People killed or injured in road crashes are to be remembered at special events in Liverpool to mark World Day of Remembrance (WDR) for Road Traffic Victims.
They are among a number of services on Sunday 15 November taking place across the UK, coordinated by RoadPeace, as part of a global movement to remember lives lost and broken on our roads.
The Liverpool events have been organised by the RoadPeace North West Group. They start at 1pm in St John’s Gardens at the memorial for road crash victims. During the event there will be a silence to remember loved ones who have died or been injured through road crashes and five doves will be released in memory of the five people who, on average, die in road crashes each day in this country.
Following this there will be light refreshments and the opportunity to talk to each other in St George’s Hall. This will be followed at 3pm by a remembrance service in the Concert Room of St George’s Hall during which names of loved ones killed in road crashes will be read aloud.
The Lord Mayor of Liverpool, Councillor Tony Concepcion, and the High Sheriff of Merseyside, Mr. Robert Owen, will attend the events.
The theme for this year’s WDR is ‘Say No to Road Crime’. 1.25 million people are killed every year on the world’s roads. In the 10 years since the UN adopted this day, over 12 million have been killed in crashes. Many of these deaths are caused by law breaking drivers, with speeding and drink driving identified by the World Health Organisation as key problems. In Britain, 1775 were reported killed in crashes in 2014. That same year, 315 drivers were convicted in Britain for causing a death.
Pauline Fielding ,RoadPeace North West coordinator, said: “I invite the families and friends of those who have died or been injured in road crashes, together with those who support us, to join us on World Day of Remembrance for Road Traffic Victims. On this special day we bring families and friends together to support each other and we give thanks for the emergency services.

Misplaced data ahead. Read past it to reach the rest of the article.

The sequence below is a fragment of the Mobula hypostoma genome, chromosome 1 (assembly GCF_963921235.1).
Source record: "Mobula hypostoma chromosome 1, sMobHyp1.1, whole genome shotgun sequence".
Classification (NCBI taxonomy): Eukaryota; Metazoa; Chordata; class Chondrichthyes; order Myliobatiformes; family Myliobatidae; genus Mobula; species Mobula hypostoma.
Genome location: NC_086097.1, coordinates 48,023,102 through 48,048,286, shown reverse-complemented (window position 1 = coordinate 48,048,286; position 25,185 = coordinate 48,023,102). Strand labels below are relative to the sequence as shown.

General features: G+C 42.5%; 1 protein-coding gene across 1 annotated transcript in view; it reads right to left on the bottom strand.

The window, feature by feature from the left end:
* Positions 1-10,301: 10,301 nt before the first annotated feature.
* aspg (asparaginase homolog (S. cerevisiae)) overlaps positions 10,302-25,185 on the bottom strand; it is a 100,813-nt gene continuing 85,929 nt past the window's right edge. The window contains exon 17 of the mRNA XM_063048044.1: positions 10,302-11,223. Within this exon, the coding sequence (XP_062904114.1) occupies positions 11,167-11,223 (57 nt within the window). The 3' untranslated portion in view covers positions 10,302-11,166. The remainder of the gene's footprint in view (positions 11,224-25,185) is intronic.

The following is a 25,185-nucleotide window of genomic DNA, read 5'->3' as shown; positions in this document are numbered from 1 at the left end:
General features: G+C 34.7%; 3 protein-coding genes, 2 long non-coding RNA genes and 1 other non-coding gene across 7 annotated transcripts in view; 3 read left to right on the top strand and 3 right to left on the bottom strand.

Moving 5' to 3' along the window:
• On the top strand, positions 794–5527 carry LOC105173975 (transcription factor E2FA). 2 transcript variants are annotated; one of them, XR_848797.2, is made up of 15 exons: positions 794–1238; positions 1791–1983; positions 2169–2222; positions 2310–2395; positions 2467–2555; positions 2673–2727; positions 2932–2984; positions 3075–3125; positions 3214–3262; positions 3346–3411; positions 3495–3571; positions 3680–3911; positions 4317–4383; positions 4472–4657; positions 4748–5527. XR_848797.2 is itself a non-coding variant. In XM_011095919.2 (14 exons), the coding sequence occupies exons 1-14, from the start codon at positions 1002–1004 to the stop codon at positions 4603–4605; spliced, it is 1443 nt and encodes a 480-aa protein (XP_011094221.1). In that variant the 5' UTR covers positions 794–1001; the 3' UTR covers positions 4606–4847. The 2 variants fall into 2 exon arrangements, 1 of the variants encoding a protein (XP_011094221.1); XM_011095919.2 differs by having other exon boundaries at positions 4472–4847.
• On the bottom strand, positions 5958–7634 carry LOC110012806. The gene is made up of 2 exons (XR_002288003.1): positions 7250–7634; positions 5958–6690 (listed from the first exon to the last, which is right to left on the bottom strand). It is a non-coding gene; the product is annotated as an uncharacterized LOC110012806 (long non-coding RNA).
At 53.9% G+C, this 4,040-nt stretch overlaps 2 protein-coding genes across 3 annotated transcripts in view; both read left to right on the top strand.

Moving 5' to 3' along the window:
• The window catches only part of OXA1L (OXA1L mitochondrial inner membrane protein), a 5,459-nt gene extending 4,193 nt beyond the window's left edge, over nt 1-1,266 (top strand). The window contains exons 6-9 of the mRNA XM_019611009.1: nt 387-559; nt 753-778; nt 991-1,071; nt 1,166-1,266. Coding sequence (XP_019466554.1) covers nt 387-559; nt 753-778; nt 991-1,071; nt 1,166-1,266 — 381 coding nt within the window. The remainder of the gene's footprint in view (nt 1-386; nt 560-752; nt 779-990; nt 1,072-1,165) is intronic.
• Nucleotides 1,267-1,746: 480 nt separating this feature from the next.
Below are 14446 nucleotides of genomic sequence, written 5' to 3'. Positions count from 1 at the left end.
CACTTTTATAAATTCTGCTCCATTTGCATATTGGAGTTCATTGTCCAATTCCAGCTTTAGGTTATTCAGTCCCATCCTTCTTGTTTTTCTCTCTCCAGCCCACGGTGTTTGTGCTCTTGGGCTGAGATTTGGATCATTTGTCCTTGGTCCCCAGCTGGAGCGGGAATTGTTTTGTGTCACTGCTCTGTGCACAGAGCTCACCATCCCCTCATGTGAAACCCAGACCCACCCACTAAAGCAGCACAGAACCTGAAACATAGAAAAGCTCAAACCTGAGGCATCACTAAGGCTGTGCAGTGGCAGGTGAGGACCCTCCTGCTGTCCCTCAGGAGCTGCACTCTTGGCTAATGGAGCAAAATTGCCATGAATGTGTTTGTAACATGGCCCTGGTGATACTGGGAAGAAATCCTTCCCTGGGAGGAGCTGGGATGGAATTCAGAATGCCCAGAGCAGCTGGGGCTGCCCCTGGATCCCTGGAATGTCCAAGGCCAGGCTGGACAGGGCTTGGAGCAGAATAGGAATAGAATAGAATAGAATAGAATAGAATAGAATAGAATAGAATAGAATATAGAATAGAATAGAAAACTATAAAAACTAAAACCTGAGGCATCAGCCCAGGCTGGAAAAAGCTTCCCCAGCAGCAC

“It is important to remember loved ones who have died but it is also important to raise awareness of the needless loss of life, and of lives changed forever by injuries, in road crashes. All road users, whether they be pedestrians, drivers or cyclists, need to use the roads sensibly. This is especially important at a time when funding for Police and councils has been reduced which has led to fewer Traffic Police and Road Safety Officers.”
Brigitte Chaudhry MBE, RoadPeace Founder and WDR coordinator, whose son Mansoor was tragically killed on the road in 1990, added: “My real hope is that the awareness – of the terrible toll of road death and injury and the suffering of road victims – raised by the World Day will contribute to a serious reduction in road danger and future deaths and injuries, so that we will not need to remember many, if any, new road victims on our World Day of Remembrance in coming years.”
The World Day of Remembrance has wide support from the emergency services, politicians and NGOs in the UK. Prime Minister David Cameron has given the following message of support for the Day: “Road deaths and injuries are utterly devastating for all those affected, imposing a terrible human cost on the casualties of collisions and their families – my heart goes out to you all. The World Day of Remembrance is an opportunity to remember all those whose lives have been tragically affected by road collisions, to recognise the excellent work of our emergency services, and to reflect on how we can make our roads safer for all who use them.”